Unfortunately, the answer is no. A ground-based system, no matter where it is built, is not the best option. For starters, it is expensive, with an estimated cost for deploying and operating the system as high as $30 billion. It is also time-consuming, requiring at least five years to deploy the first 20 interceptors and two more years to increase that count to the president's desired 100. Waiting until 2007 to field a missile defense gives North Korea and other rogue states too much time to refine their technologies.
Nor would the ground-based system touted by the president be able to protect all 50 states from the most likely types of attack. An Alaskan site might be able to intercept a North Korean Taepo-Dong before it struck Hawaii, but destroying an Iranian missile now in development before it reached New England would be impossible. And with its fixed location, a ground-based site would offer no protection against ballistic missiles launched at American troops overseas or U.S. allies.
Perhaps the most glaring deficiency of a ground-based system is its inability to shoot down missiles until they've reached the end of what is called the "mid-course phase" of flight, when they are directly overhead and traveling more than 15,000 miles per hour. This part of a missile's flight occurs well after decoys or multiple warheads have been released, reducing the chances of finding and destroying the target. Even if a successful hit is made, there is the danger of fallout from any chemical, biological or nuclear payload the warhead was carrying.
If a ground-based system were the only option available, such risks might be acceptable. But there is an alternative: a sea-based missile defense based on technology already used by the U.S. Navy. No less than the chief of naval operations himself, Adm. Jay Johnson, recently warned that relying on a ground-based defense alone "would not be in the long-term interests of our country." He urged Defense Secretary William Cohen to add a sea-based component to make the president's proposed missile defense more effective.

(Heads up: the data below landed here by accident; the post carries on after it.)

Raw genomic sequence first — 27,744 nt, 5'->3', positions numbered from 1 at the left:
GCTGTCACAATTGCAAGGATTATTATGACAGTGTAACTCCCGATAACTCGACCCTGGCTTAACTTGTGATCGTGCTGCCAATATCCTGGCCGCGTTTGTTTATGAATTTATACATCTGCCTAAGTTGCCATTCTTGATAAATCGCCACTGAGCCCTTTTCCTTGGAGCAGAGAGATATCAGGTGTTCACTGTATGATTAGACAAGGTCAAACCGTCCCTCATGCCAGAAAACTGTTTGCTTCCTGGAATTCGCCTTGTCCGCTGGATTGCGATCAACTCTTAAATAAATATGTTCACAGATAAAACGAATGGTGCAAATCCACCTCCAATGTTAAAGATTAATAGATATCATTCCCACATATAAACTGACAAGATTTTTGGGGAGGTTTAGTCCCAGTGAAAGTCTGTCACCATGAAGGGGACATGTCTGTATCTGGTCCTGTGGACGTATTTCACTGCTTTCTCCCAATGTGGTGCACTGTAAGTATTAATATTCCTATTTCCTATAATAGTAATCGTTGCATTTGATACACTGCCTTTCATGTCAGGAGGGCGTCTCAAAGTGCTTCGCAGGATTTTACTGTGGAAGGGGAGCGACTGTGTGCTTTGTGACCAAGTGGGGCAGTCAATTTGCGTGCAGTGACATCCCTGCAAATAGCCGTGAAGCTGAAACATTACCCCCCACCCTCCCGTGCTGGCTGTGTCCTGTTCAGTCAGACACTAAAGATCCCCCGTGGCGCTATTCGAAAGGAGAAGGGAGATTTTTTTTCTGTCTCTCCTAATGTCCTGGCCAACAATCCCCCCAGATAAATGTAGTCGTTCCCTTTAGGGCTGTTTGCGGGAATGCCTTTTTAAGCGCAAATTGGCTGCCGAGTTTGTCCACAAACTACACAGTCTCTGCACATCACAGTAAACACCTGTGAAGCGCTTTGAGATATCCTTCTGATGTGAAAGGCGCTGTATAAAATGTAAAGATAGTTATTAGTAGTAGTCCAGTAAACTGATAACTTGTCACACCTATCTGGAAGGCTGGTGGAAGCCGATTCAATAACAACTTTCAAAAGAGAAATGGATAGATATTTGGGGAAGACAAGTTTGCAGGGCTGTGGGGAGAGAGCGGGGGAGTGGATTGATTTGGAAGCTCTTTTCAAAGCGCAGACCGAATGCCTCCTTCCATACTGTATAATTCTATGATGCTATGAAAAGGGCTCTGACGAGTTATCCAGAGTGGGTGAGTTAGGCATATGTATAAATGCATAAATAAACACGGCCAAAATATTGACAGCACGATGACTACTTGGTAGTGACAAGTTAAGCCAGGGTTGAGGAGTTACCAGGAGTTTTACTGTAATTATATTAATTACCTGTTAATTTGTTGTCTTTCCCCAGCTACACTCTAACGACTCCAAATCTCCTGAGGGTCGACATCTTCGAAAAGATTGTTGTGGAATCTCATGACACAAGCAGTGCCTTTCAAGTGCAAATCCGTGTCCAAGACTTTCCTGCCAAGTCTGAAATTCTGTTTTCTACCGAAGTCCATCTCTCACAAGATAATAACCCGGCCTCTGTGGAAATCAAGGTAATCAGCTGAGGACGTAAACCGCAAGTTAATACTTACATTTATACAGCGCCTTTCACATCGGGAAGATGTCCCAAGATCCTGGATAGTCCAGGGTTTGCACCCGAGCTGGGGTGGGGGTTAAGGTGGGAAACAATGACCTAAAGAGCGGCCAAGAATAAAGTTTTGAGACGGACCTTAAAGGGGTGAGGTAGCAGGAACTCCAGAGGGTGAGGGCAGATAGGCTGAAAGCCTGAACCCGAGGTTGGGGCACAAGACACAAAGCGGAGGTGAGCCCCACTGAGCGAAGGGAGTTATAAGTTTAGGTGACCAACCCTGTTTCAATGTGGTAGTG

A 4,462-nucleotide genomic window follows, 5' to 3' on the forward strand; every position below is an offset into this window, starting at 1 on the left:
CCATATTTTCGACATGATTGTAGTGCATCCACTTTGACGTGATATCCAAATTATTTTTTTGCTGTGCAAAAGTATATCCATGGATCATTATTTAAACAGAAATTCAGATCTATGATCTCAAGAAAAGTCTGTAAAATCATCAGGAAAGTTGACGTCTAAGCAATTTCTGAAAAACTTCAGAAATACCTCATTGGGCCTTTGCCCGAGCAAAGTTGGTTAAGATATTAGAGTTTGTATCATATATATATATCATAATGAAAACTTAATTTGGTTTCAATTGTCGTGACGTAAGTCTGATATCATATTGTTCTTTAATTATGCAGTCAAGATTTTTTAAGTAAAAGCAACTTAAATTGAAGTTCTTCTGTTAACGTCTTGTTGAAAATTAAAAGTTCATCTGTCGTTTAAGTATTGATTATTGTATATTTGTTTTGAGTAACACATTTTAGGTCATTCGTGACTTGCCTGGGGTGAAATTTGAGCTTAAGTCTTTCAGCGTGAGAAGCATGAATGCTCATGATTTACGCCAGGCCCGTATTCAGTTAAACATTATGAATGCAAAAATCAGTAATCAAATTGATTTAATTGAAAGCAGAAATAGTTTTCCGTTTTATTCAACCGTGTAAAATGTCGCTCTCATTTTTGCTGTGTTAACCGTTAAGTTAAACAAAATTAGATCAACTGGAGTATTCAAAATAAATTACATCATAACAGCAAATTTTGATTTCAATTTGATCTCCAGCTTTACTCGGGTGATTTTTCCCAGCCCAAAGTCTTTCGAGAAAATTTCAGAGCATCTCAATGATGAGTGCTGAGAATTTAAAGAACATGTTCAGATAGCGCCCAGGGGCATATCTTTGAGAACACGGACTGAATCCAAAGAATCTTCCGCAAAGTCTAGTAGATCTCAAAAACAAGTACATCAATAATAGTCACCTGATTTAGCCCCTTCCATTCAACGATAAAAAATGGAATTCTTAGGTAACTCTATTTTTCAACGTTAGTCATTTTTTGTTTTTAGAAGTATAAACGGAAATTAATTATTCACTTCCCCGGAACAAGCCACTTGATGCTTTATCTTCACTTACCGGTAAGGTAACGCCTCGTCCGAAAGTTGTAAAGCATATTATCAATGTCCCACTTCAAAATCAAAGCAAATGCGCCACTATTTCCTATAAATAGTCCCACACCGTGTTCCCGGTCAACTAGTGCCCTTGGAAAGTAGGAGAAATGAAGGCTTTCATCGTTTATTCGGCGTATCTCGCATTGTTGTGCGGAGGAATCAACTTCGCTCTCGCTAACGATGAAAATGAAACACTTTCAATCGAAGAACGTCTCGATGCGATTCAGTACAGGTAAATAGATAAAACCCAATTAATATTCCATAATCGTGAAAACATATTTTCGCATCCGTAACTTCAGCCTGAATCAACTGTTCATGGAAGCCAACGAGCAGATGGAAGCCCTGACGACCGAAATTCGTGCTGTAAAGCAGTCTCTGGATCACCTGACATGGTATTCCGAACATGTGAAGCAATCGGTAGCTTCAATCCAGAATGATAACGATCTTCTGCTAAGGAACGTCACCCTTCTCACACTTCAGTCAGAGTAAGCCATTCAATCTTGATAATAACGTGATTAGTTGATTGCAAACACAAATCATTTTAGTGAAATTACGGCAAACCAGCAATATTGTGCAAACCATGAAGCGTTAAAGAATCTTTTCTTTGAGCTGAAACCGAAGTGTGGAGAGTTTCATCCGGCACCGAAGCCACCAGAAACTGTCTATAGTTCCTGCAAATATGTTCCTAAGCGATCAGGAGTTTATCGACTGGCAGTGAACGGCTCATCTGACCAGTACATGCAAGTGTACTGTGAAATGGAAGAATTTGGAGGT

The cornerstone of a sea-based defense is the Navy's Aegis defense system, created two decades ago to protect the U.S. fleet from aircraft and cruise missiles. An upgraded Aegis system that includes space-based sensors to help detect launches could track and destroy missiles targeted at the United States, its allies, or troops in the field.
Aegis is already being upgraded as part of the Navy Theater-Wide (NTW) program, which Phillip E. Coyle, the Pentagon's director of operational testing and evaluation, praises as "technically solid." NTW will provide U.S. troops and allies protection against shorter-range missiles, but it can do more. The Pentagon's Ballistic Missile Defense Organization has said NTW can be reconfigured to target long-range missiles. Indeed, the Aegis radar successfully tracked North Korea's Taepo-Dong during its most recent test flight.
A blue-ribbon study panel headed by Amb. Henry Cooper, the former Director of the Strategic Defense Initiative Organization, released a report last year showing that an enhanced NTW system could be ready for deployment earlier (in three to four years) and at a lower cost ($8 billion) than a ground-based option. Eventually, 650 interceptors could be deployed on the 22 Aegis cruisers already patrolling the seas. Combined with the constellation of space-based sensors, this would create a highly mobile missile defense covering almost 70 percent of the earth's surface.
A sea-based defense also could be positioned close to regional "hot spots," providing multiple opportunities to intercept attacking missiles in flight. Using tracking data relayed directly to interceptors launched from the Aegis cruisers, such a defense could destroy missiles in their "ascent phase," thereby enlarging the protection area.
Given its inherent limitations, even a perfected ground-based missile defense will never provide the necessary protection. A sea-based system, by contrast, can defend against the missile threats the United States will face in the near term -- and it can do so faster and for less money. That's the debate Washington should be having.
Baker Spring is a research fellow in the Davis Institute for International Studies at The Heritage Foundation (www.heritage.org).
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